Electricity used as a transportation fuel could displace a large amount of oil. It is cheap, domestically produced and can be made from multiple sources. Its refueling infrastructure is widely available. All that is needed for an electric car to connect to the grid is an extension cord. Most automakers have already committed to produce models of pure electric vehicles (EV) or plug-in hybrid electric vehicles (PHEV), essentially hybrid cars with a larger battery and a plug, a system that allows the driver to drive on stored electric power for the first 20-40 miles, depending on the battery size, after which the car keeps running on the liquid fuel in the tank, providing the standard three or four hundred mile range drivers are accustomed to. For the 50% of Americans who drive 25 miles per day or less, shifting from barrels to electrons would make the visit to the local gas station a rarity, assuming they plugged in their car the night before. If all of those Americans owned PHEVs, a population the size of New York, Florida and Pennsylvania combined would be off oil most days of the year. A PHEV would normally drive 100-150 miles per gallon. If it is also made as flex-fuel and is powered by 85% alcohol and 15% gasoline, each gallon of petroleum is stretched with alcohol fuel by a factor of five, and oil economy could reach over 500 miles per gallon of gasoline. As former Saudi oil minister Sheikh Ahmed Zaki Yamani observed nine years ago, “technology is a real enemy for OPEC.”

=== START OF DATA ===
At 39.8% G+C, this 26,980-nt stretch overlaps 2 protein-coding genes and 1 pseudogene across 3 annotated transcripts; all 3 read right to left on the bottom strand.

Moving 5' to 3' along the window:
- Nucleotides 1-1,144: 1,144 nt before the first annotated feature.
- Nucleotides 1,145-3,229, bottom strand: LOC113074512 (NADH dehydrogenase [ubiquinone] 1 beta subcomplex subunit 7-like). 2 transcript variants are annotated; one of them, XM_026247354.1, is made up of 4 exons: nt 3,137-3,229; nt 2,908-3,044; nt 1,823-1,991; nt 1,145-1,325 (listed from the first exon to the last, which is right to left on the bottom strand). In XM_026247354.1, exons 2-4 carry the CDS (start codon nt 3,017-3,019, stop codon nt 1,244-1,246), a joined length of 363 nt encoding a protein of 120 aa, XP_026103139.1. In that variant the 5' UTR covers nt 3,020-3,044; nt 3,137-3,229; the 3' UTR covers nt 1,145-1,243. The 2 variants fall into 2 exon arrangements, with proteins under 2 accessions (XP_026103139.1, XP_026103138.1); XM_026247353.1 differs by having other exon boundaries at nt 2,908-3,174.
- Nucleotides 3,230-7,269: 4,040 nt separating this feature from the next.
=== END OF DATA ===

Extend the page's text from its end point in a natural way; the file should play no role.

A looming face-off
The pace of market diffusion of new transportation technologies leaves no doubt that in the coming years the transportation sector will become decreasingly captive to oil. Petroleum exporting countries wishing to prolong the economic system on which they thrive will be forced to fight for their market share in the face of deepening cracks in their strategic dominance. But for all its challenges, oil is not likely to easily vacate its pedestal, and the arrows in the quiver of its producers are still many.